The importance of contrast gloss that is accentuated on dark surfaces had already been described by Hunter (1937) and later systematically investigated by Pellacini et al. (2000) and Marlow et al. (2012). We confirmed their findings that contrast gloss is indeed a strong cue used by the participants when estimating gloss on a surface. To distinguish between the different gloss levels, participants might have used other cues like the coverage, the sharpness of highlights (Marlow et al., 2012), or the distinctness of image (DOI) gloss (Hunter, 1937; Pellacini et al., 2000). By carefully observing the images in Figure 12 we readily see that the coverage slightly increases across gloss levels. A more salient effect is that the highlights get much sharper with increasing gloss level, and at higher gloss levels the reflected images are more distinct. DOI gloss has been proposed in a large number of studies to play a profound role when estimating the gloss of a surface (e.g., Hunter, 1937; Obein et al., 2004; Pellacini et al., 2000; van Assen, Wijntjes, & Pont, 2016). Sharpness refers to the slope of the luminance gradient at the edges of the highlights (see also Marlow & Anderson, 2013). However, there is no common technique to estimate DOI gloss or sharpness directly from the image.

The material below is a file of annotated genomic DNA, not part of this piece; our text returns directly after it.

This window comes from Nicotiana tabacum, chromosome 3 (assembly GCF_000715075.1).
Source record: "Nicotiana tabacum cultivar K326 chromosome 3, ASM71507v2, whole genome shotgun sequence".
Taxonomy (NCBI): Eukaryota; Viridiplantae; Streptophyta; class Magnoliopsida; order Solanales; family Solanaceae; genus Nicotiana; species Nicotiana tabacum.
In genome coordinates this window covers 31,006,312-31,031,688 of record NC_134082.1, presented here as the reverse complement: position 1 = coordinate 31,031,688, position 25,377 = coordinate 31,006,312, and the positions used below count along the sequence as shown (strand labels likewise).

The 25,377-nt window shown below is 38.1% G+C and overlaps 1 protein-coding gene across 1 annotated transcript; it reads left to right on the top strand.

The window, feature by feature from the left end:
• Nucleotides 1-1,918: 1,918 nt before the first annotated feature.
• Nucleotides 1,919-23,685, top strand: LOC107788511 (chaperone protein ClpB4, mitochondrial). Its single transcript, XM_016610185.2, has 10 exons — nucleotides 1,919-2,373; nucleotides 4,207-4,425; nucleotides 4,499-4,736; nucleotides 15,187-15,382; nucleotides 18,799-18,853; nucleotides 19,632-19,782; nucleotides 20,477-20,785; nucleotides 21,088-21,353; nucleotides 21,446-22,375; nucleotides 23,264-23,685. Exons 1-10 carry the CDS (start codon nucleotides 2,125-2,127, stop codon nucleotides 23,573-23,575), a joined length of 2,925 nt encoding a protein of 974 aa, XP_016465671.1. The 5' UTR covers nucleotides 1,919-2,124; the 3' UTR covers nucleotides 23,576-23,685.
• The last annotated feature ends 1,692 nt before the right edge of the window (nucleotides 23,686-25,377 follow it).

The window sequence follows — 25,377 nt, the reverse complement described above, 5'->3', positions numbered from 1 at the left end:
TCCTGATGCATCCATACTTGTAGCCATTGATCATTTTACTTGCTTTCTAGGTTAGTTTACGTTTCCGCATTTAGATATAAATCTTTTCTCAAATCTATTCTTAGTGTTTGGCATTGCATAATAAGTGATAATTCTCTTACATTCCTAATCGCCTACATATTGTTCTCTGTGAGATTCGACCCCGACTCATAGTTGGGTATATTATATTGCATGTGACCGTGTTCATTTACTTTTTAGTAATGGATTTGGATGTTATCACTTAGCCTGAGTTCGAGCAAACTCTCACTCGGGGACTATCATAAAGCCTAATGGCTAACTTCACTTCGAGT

Figure 12
 
Photographs of the midgray surface with increasing gloss level from low gloss/matte (left) to high gloss (right).
Figure 12
 
Photographs of the midgray surface with increasing gloss level from low gloss/matte (left) to high gloss (right).
The found reduction of perceived gloss must originate from the second material that is on the same surface. One possible explanation for this phenomenon is that participants are not only rating the gloss directly and then indicating their result but also putting their judgment into a broader context. They might perform a relative judgment by comparing the gloss of both halves. Even if the participant is asked to judge only a part on a surface, he or she might use the context as an additional source of information. This comparison might then itself influence the final percept.